New Scientist reports that a study by Mark Jacobson of the atmosphere and energy programme at Stanford University found wind power to be by far the most desirable source of energy. Excerpts below.
The US could replace all its cars and trucks with electric cars powered by wind turbines taking up less than 3 square kilometres – in theory, at least. That's the conclusion of a detailed study ranking 11 types of non-fossil fuels according to their total ecological footprint and their benefit to human health.
The study, carried out by Mark Jacobson of the atmosphere and energy programme at Stanford University, found wind power to be by far the most desirable source of energy. Biofuels from corn and plant waste came right at the bottom of the list, along with nuclear power and "clean" coal.
The energy sources that Jacobson found most promising were, in descending order:
• Concentrated solar power (mirrors heating a tower of water)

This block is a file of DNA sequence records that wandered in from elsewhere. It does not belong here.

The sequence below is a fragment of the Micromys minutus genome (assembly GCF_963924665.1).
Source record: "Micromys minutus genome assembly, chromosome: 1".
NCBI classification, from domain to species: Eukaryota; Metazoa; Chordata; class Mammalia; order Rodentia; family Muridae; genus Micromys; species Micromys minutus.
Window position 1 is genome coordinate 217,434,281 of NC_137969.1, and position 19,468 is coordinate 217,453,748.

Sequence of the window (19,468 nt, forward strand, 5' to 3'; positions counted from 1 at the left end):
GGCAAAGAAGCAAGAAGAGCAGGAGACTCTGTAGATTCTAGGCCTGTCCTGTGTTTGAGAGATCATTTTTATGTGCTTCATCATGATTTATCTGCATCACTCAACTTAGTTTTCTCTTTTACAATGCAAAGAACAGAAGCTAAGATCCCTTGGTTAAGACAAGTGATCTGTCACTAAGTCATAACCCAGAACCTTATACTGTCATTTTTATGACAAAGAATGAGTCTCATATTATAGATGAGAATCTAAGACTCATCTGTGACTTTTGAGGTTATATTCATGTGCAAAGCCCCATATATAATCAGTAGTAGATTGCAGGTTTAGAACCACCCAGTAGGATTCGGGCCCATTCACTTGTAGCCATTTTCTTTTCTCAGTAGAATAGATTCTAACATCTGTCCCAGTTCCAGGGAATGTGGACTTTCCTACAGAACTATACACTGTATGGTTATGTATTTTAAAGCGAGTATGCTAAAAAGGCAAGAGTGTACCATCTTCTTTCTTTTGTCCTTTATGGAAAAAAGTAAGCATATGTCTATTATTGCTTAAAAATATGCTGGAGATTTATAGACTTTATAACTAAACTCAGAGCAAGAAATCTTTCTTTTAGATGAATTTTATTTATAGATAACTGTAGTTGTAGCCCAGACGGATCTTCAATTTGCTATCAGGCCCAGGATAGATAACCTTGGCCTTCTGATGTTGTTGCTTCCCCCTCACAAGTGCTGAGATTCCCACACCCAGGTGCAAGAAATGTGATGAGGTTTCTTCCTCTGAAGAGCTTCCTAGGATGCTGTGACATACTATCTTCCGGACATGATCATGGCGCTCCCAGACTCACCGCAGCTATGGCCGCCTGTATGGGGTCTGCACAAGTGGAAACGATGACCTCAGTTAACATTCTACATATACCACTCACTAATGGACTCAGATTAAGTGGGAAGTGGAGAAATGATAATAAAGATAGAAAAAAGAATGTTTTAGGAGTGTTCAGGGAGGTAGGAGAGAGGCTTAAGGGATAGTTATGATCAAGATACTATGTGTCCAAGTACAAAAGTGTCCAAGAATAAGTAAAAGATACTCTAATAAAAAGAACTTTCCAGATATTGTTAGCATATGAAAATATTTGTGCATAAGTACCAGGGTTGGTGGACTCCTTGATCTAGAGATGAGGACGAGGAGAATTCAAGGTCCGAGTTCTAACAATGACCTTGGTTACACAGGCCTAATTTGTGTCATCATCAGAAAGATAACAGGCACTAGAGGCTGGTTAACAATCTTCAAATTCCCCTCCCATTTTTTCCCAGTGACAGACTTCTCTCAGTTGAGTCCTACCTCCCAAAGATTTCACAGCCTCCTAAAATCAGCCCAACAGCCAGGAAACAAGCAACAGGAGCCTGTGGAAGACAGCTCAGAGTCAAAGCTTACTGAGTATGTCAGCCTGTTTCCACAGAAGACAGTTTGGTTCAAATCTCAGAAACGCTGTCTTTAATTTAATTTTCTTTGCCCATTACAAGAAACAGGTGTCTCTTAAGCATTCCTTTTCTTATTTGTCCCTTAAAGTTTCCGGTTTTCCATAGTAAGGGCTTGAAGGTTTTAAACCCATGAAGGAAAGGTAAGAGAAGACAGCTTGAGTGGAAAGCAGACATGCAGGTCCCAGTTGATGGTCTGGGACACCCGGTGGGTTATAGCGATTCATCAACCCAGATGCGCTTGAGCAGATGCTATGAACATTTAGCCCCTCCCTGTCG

• Geothermal energy
• Tidal energy
• Solar panels
• Wave energy
• Hydroelectric dams
To compare the fuels, Jacobson calculated the impacts each would have if it alone powered the entire US fleet of cars and trucks.
He considered not just the quantities of greenhouse gases that would be emitted, but also the impact the fuels would have on the ecosystem – taking up land and polluting water, for instance. Also considered were the fuel's impact on pollution and therefore human health, the availability of necessary resources, and the energy form's reliability.
"The energy alternatives that are good are not the ones that people have been talking about the most," says Jacobson.
"Some options that have been proposed are just downright awful," he says. "Ethanol-based biofuels will actually cause more harm to human health, wildlife, water supply, and land use than current fossil fuels."